Time went by. Nothing happened. I asked my client about his situation and from what I saw, my client was also one of the people his friend borrowed from. I’m unsure if he was someone he was relieved from.
When I asked my client if I should pursue it, he said I should drop it that I would probably never get the money back.

That $1600 isn’t chump change. With the economy like it is, I could sure use it. I don’t want to alienate my client, but it burns my ass that his friend got off, especially since he’s rich and lives in an exclusive neighborhood, nice cars, has another business which is flourishing, etc.

Additional context: the freelancer who wrote in has been in IT since 1994, and he started his business in 2004. There are no contracts involved in most of his work, as most of his clients have long and personal relationships with him – often spanning over a decade.

– A freelancer with a burnt butt

 

Honestly, it seems like you've already reached the conclusion on this: it's frustrating, but that money is likely gone. A lot of time has passed, and there was no contract in place. It's certainly possible there's a route you can take to regain that lost $1,600, but I don't see a way that's worth that amount of money – almost all of them will cost you in much more damaging ways.

I respect the crap out of the style of work you offer – close relationships, time-honed offerings, constant support – but it's a style where a contract-free experience should only be offered to proven and qualified clients. As you stated (this was in a separate email), it's the newer clients that take advantage of your stalwart offering.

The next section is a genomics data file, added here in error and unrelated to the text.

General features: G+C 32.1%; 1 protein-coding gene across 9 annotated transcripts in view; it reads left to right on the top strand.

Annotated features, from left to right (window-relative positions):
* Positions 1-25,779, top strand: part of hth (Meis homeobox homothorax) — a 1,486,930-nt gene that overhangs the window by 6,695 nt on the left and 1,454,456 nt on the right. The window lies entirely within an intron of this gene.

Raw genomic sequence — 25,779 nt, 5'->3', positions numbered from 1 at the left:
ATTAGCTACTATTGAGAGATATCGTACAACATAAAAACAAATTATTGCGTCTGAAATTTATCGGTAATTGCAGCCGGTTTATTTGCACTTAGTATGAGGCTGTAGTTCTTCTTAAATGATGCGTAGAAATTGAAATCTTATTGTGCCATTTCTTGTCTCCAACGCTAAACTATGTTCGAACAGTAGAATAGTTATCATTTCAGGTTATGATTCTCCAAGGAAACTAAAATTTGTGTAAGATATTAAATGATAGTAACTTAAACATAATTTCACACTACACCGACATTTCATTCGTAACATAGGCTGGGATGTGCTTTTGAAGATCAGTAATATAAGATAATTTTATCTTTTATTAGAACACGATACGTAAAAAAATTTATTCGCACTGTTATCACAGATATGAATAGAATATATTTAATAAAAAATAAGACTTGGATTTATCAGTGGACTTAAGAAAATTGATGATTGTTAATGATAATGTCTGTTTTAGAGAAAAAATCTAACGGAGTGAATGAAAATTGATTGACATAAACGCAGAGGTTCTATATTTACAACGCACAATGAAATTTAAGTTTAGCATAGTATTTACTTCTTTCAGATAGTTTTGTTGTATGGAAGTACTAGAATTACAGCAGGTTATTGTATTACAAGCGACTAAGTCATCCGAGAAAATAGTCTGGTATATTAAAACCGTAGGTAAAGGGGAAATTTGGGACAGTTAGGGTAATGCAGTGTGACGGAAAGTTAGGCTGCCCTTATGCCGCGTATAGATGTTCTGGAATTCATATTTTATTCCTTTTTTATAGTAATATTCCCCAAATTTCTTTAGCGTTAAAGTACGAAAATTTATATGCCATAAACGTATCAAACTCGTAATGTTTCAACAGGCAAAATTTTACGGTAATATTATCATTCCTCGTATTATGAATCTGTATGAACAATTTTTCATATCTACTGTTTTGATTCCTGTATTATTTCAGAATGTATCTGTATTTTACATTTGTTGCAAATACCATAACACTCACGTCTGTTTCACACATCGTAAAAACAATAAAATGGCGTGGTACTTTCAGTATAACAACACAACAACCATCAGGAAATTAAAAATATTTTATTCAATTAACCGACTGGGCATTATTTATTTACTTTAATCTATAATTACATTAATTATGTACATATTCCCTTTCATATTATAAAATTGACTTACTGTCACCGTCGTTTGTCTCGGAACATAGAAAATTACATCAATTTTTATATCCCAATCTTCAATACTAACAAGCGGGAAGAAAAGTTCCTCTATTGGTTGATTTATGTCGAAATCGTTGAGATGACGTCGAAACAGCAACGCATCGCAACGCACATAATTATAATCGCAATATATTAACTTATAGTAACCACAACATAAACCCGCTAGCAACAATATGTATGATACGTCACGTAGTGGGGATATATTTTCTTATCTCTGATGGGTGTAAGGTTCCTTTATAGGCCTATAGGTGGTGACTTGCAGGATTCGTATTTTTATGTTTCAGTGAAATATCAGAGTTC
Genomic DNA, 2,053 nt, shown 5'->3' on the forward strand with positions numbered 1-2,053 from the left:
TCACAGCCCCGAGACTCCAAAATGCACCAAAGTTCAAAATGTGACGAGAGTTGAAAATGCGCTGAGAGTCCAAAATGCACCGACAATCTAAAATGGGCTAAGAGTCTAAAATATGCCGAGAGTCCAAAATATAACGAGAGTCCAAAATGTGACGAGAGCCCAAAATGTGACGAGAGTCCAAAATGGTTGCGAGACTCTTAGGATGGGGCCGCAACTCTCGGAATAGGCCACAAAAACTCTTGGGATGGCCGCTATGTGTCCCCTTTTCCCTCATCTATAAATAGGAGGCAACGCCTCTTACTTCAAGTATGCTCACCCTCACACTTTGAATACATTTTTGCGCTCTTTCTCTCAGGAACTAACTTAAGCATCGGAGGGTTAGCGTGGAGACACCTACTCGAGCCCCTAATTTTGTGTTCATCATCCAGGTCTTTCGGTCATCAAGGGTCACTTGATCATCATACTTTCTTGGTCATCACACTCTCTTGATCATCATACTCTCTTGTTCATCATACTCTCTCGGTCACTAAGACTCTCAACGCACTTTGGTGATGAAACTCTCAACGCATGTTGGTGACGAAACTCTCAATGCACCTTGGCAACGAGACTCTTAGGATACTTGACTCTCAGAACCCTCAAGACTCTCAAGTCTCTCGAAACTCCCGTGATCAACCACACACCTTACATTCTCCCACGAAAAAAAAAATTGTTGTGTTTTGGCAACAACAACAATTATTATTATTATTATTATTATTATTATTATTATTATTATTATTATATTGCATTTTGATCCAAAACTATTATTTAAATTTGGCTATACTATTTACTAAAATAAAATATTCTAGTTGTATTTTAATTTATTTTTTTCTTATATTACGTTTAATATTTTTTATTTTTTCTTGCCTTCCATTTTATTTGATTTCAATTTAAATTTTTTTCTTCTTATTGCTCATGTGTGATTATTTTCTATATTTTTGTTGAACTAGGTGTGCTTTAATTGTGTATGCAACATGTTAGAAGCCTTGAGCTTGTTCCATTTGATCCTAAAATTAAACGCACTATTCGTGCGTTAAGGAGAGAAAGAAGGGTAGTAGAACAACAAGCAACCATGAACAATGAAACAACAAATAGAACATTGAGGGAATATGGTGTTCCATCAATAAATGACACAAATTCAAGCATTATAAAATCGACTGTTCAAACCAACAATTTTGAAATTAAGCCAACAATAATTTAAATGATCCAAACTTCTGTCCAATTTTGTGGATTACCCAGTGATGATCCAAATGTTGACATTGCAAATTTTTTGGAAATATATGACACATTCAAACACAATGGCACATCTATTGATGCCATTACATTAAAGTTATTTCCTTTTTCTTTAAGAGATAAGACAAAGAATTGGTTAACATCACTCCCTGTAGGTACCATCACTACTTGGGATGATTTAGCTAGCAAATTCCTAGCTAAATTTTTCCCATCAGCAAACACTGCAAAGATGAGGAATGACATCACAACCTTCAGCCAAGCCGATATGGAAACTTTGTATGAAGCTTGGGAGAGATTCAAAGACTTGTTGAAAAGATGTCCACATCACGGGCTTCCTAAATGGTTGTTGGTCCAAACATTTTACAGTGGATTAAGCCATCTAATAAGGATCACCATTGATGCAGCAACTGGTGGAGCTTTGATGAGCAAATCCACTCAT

I'd suggest taking a look at how you qualify these new clients and if there's a way to offer an expedited contract or down payment.

Here's how I deal with this: I have a simply-worded and short contract template that I use for clients I'm unsure about. I fill in the blanks with the client, and that ensures we're both on the same page regarding it (e.g. what results do they expect? what services do they need? who's my main contact? who's in charge of payment?).

My first meeting or two with the client is spent gaining an understanding of their issue, offering my solution, and engaging them for the work. My third meeting is a 5-45-minute engagement where we fill in those contract blanks and ensure we understand each other. I'm protected, my client is protected, and we’re both clear what I'll be doing with them. Plus, that contract-creating experience is my built-in client-qualification system.

I also suggest you check out the Freelance Isn’t Free act. I think you’ll be interested in supporting it.

Otherwise, I wish you the best with your future clients. I know a principled business (with such a remarkable pedigree) will do just fine in the long run, so my final piece of advice is this: don't sweat the crappy experiences. They seem to be few and far in-between.

-- 

Questions? Episode ideas?

Talk to Clients From Hell or Bryce Bladon on Twitter. Or shoot us an email

Clients From Hell on iTunes | Soundcloud
Subscribe on iTunes | Android | RS